Monday, 4 July 2011
Underneath the arches - paddling through an island
The weather forecast for the following day was good, but with a weather front approaching from the southwest in the evening. We would certainly get a paddle, but would have to leave St Kilda before the front arrived. The brief summer night was beautifully lit by an almost full moon. This signalled that we'd also get lots of tidal energy around the islands and stacks.
After breakfast we got on the water straight away, Simon filming from the double, piloted by Ken. The close in footage in the DVD will be mostly filmed in this way. Ken is a very skillful paddler, he made manoeuvring and controlling the double whilst Simon filmed look easy, even with Simon having to lean out and get angles for filming.
We paddled straight across Village Bay to the north side of Dun. The weather on our first evening paddle hadn't allowed us to get to this side, and what a great place it is. Rafts of Puffins dived though green water as we approached. The whole of Dun is riddled with caves, passages and arches. Slots which look like one-way tunnels open up into huge caves and it's possible to get through underneath the island in a couple of places. We entered such a slot whch led into a large cave, then exited back out the way we came, rather quickly on a large swell in my case!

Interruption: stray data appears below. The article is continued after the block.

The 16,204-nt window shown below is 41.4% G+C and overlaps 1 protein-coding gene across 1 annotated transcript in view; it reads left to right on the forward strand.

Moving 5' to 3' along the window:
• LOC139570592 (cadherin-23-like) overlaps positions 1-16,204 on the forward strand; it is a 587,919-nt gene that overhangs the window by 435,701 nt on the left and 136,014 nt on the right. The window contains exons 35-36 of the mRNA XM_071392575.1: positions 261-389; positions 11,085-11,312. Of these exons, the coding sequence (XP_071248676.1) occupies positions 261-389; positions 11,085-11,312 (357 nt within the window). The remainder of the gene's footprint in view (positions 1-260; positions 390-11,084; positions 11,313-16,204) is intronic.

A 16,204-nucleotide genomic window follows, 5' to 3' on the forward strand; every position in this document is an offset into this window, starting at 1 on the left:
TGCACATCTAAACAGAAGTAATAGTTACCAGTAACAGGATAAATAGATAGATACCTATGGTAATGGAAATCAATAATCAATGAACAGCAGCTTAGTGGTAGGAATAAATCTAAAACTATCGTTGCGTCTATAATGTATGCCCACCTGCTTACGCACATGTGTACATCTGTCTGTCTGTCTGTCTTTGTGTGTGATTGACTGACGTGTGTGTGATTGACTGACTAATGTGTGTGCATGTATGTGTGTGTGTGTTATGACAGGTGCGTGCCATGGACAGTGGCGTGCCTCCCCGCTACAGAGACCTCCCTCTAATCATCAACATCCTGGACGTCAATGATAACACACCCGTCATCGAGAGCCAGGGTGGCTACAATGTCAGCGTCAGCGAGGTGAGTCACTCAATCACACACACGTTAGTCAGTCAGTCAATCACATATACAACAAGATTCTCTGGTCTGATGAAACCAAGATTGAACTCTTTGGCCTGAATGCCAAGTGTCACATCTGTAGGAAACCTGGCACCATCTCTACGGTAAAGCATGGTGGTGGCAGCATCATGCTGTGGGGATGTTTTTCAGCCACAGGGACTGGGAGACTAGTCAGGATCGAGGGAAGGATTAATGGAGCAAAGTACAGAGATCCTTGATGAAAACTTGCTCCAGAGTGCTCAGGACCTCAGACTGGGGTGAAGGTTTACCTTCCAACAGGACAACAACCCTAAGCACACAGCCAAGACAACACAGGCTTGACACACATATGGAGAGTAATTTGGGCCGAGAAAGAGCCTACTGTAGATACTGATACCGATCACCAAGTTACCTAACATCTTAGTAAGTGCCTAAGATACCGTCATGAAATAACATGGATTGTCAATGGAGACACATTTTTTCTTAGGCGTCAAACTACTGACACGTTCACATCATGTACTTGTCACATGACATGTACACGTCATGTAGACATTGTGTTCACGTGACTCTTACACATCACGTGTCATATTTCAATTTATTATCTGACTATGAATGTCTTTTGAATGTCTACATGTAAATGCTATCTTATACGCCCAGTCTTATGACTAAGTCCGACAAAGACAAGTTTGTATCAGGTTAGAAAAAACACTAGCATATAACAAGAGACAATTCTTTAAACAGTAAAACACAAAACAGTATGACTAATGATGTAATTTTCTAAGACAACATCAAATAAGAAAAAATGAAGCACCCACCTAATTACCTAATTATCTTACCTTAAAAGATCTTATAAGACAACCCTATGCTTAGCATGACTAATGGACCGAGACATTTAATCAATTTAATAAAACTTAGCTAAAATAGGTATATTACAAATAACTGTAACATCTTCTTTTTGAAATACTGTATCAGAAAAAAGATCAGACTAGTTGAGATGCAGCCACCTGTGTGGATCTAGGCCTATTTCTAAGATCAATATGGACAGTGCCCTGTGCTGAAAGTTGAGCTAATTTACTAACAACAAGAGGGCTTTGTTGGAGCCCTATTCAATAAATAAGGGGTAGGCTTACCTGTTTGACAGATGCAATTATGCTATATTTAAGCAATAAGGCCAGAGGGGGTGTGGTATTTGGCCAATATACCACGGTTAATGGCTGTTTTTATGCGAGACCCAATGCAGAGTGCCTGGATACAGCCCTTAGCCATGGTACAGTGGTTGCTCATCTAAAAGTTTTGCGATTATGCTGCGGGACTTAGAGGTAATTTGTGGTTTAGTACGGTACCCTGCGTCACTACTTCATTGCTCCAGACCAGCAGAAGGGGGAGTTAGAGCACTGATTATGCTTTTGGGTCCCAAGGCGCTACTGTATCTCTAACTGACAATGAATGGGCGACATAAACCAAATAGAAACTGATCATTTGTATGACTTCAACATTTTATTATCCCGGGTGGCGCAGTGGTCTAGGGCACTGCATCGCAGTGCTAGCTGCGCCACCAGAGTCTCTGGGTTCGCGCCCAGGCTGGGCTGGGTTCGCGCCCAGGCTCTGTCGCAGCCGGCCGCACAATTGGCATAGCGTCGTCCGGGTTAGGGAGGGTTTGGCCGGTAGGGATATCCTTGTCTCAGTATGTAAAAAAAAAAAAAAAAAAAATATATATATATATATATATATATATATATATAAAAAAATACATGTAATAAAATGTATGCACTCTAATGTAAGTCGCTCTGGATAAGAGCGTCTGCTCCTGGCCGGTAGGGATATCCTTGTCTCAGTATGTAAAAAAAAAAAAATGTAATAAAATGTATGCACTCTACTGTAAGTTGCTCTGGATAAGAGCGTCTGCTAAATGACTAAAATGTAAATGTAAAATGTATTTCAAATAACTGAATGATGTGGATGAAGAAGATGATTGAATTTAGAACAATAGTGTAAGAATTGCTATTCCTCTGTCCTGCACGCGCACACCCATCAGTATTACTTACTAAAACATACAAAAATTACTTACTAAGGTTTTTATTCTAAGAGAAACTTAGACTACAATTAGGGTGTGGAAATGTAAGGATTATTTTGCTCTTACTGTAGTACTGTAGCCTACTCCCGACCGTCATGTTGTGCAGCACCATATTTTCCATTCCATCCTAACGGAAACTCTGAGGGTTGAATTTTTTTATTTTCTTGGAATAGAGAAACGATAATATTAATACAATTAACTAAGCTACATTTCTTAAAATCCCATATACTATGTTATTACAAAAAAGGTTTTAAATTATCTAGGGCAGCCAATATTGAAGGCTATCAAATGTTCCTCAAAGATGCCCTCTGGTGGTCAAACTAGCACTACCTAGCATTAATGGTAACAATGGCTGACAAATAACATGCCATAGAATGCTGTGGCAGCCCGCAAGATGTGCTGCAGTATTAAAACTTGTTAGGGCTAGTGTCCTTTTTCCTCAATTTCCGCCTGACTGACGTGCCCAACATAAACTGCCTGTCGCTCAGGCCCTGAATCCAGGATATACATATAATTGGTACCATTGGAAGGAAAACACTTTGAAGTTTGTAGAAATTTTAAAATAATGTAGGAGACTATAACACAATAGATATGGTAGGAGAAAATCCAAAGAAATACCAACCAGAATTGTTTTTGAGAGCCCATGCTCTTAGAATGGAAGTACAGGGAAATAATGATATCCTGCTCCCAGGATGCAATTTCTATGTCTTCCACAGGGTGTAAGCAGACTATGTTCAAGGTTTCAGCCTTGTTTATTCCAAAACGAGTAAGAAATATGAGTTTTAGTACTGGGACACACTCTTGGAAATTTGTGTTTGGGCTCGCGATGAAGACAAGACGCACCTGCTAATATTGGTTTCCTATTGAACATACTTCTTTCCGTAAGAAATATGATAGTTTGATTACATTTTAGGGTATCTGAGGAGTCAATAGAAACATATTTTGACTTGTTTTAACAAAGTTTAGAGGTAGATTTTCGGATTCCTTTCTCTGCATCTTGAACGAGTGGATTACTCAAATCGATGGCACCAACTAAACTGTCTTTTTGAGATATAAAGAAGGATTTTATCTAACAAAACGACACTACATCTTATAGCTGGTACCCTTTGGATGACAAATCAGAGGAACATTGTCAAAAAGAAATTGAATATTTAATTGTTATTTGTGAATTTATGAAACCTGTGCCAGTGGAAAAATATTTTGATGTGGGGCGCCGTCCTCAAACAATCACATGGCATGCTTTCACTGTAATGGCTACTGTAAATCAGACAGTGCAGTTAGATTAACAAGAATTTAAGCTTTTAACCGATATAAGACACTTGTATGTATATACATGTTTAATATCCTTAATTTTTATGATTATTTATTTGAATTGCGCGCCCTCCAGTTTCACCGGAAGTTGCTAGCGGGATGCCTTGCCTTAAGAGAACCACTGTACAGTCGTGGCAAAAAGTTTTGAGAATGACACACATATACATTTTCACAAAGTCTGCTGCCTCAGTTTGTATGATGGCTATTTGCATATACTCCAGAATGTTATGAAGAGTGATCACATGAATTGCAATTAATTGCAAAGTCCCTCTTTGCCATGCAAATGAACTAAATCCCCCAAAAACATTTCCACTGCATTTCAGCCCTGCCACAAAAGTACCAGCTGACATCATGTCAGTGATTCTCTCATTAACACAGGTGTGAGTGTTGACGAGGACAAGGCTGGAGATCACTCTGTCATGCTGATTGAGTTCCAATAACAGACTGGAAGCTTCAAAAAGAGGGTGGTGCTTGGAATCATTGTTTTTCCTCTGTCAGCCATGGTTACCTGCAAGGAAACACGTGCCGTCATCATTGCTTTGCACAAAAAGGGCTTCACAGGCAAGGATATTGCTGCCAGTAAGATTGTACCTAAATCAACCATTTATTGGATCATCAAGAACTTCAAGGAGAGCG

Continuing south east we came to the Great Arch. This cuts through the island and can be seen clearly from many miles away.
There's a large submerged rock in the centre of the arch which creates quite a lot of confused water. Gordon checked it out and called us through.
The arch is huge underneath, a great passage to paddle. The framed view back to Boreray is just superb.
All through, we turned north west up the coast of the island in warm sunshine and light winds.
There's great rock architecture here and more caves. The entrance to this one leads through to the slot we explored from the other side.
Soon we were passing the Dun Gap, but this time we headed past and on up the coast of Hirta.